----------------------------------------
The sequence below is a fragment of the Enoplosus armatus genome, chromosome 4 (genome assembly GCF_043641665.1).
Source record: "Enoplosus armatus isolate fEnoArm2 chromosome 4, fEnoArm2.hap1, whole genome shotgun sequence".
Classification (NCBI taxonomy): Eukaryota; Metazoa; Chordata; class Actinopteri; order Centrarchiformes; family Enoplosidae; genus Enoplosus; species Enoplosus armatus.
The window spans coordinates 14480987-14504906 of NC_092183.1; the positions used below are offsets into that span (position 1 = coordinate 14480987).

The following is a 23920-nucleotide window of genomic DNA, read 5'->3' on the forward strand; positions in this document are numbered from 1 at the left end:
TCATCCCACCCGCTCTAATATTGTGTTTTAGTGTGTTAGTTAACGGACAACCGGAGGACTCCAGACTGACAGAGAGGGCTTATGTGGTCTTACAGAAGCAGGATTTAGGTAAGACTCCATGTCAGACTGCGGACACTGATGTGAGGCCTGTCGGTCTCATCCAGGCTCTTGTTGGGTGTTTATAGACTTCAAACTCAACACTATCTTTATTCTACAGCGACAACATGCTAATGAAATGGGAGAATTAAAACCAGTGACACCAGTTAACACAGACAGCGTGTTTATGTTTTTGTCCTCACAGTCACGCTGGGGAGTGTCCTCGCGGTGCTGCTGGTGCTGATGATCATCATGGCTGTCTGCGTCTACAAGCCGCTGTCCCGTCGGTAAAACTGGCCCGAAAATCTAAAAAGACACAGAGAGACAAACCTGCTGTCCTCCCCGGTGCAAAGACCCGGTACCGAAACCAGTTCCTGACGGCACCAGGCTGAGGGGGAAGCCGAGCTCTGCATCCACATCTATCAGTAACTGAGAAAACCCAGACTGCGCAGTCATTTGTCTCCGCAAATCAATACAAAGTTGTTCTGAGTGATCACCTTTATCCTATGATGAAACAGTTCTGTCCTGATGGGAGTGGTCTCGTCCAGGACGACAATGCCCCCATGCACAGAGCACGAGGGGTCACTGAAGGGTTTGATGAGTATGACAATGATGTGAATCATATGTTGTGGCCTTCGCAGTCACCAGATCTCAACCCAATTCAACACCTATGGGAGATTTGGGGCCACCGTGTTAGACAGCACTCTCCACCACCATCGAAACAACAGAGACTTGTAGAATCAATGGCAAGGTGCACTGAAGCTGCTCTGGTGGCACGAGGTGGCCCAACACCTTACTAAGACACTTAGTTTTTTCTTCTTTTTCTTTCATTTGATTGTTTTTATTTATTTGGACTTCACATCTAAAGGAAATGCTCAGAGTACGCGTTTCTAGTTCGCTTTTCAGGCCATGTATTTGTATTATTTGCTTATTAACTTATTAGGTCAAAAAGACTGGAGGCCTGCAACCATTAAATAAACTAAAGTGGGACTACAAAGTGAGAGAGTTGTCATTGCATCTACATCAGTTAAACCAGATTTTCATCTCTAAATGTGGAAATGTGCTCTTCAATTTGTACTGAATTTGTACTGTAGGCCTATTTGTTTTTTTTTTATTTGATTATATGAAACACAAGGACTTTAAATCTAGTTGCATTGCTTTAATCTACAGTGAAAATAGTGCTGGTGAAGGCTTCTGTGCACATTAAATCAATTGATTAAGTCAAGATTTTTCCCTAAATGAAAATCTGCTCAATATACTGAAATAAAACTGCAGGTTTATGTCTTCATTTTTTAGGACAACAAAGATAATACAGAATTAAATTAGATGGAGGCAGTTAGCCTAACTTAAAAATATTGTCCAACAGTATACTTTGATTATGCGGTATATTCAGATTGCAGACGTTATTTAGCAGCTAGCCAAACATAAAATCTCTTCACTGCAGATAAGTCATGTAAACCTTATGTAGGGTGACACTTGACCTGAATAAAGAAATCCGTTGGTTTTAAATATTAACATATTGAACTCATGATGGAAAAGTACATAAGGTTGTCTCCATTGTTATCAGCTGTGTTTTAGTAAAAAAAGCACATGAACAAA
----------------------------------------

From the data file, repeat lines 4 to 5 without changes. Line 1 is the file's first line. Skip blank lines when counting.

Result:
The window spans coordinates 14480987-14504906 of NC_092183.1; the positions used below are offsets into that span (position 1 = coordinate 14480987).

The following is a 23920-nucleotide window of genomic DNA, read 5'->3' on the forward strand; positions in this document are numbered from 1 at the left end: